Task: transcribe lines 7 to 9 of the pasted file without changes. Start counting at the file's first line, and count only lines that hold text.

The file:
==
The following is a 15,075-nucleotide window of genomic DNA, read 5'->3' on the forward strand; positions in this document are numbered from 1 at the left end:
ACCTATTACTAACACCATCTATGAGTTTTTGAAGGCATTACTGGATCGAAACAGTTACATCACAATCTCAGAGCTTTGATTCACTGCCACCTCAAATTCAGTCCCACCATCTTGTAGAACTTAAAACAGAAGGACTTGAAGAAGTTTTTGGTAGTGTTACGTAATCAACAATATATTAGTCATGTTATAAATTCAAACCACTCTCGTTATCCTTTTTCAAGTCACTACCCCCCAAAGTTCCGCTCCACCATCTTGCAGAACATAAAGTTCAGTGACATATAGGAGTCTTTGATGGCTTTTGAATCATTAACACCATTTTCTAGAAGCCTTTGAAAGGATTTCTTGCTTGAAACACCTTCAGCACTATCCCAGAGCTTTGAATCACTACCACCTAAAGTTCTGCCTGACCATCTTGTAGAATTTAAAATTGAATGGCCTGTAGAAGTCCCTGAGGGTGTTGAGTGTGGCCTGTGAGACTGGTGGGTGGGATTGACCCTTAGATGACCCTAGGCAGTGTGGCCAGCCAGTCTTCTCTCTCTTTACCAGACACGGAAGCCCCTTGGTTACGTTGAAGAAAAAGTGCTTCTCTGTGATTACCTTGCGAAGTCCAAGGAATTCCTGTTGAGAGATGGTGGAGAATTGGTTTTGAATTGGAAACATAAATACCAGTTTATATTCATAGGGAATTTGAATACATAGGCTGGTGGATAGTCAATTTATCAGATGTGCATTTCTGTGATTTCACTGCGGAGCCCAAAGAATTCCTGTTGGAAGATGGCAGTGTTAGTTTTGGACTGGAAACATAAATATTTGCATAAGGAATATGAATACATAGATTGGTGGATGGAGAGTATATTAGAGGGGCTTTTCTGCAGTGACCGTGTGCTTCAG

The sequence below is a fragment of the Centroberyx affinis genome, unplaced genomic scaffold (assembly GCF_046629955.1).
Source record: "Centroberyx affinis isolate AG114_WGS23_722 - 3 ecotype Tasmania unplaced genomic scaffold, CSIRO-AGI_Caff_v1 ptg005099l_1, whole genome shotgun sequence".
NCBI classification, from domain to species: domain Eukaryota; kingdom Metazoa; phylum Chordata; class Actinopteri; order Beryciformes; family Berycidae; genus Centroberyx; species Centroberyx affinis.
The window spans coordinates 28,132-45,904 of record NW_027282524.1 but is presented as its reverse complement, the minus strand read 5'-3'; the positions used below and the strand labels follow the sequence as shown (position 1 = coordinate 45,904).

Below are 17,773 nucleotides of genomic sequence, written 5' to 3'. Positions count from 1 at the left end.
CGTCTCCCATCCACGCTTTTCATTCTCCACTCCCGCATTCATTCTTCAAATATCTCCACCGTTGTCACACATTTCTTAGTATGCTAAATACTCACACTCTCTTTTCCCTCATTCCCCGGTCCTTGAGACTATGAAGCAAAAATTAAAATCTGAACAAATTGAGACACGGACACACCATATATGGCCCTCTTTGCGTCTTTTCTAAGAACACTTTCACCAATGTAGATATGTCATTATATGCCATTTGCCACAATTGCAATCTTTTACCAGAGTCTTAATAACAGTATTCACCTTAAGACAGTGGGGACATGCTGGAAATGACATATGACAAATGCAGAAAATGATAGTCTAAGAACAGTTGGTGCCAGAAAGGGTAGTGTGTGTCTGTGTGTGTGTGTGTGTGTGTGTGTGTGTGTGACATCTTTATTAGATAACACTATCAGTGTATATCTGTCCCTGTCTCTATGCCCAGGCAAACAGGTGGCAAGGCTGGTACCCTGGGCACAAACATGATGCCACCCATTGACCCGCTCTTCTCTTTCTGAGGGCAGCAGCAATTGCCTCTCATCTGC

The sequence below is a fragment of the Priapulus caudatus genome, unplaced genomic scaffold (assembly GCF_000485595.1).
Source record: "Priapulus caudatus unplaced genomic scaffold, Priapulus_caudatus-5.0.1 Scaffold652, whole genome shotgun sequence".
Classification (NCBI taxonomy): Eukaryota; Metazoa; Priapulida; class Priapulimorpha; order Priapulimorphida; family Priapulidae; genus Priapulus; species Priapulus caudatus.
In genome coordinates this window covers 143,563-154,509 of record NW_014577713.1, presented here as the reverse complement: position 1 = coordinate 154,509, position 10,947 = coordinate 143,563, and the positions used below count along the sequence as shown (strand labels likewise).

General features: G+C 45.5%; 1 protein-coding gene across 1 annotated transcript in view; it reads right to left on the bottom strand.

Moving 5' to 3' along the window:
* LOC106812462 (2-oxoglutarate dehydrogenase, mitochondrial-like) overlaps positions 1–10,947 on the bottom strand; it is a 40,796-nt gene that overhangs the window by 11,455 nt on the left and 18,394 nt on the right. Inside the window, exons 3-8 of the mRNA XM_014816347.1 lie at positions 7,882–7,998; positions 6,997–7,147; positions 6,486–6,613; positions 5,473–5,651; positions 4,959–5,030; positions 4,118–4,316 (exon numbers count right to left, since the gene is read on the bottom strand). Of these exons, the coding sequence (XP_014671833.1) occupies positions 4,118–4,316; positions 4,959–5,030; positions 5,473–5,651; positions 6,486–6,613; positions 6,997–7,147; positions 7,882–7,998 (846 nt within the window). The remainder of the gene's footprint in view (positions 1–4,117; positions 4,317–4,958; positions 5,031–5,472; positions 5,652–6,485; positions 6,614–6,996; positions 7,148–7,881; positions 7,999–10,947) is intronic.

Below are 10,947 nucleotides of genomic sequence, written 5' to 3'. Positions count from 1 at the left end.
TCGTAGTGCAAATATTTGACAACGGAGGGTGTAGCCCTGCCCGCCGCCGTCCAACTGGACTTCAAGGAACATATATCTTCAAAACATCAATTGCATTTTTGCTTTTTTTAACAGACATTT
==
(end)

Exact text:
Below are 17,773 nucleotides of genomic sequence, written 5' to 3'. Positions count from 1 at the left end.
CGTCTCCCATCCACGCTTTTCATTCTCCACTCCCGCATTCATTCTTCAAATATCTCCACCGTTGTCACACATTTCTTAGTATGCTAAATACTCACACTCTCTTTTCCCTCATTCCCCGGTCCTTGAGACTATGAAGCAAAAATTAAAATCTGAACAAATTGAGACACGGACACACCATATATGGCCCTCTTTGCGTCTTTTCTAAGAACACTTTCACCAATGTAGATATGTCATTATATGCCATTTGCCACAATTGCAATCTTTTACCAGAGTCTTAATAACAGTATTCACCTTAAGACAGTGGGGACATGCTGGAAATGACATATGACAAATGCAGAAAATGATAGTCTAAGAACAGTTGGTGCCAGAAAGGGTAGTGTGTGTCTGTGTGTGTGTGTGTGTGTGTGTGTGTGTGTGACATCTTTATTAGATAACACTATCAGTGTATATCTGTCCCTGTCTCTATGCCCAGGCAAACAGGTGGCAAGGCTGGTACCCTGGGCACAAACATGATGCCACCCATTGACCCGCTCTTCTCTTTCTGAGGGCAGCAGCAATTGCCTCTCATCTGC

The sequence below is a fragment of the Priapulus caudatus genome, unplaced genomic scaffold (assembly GCF_000485595.1).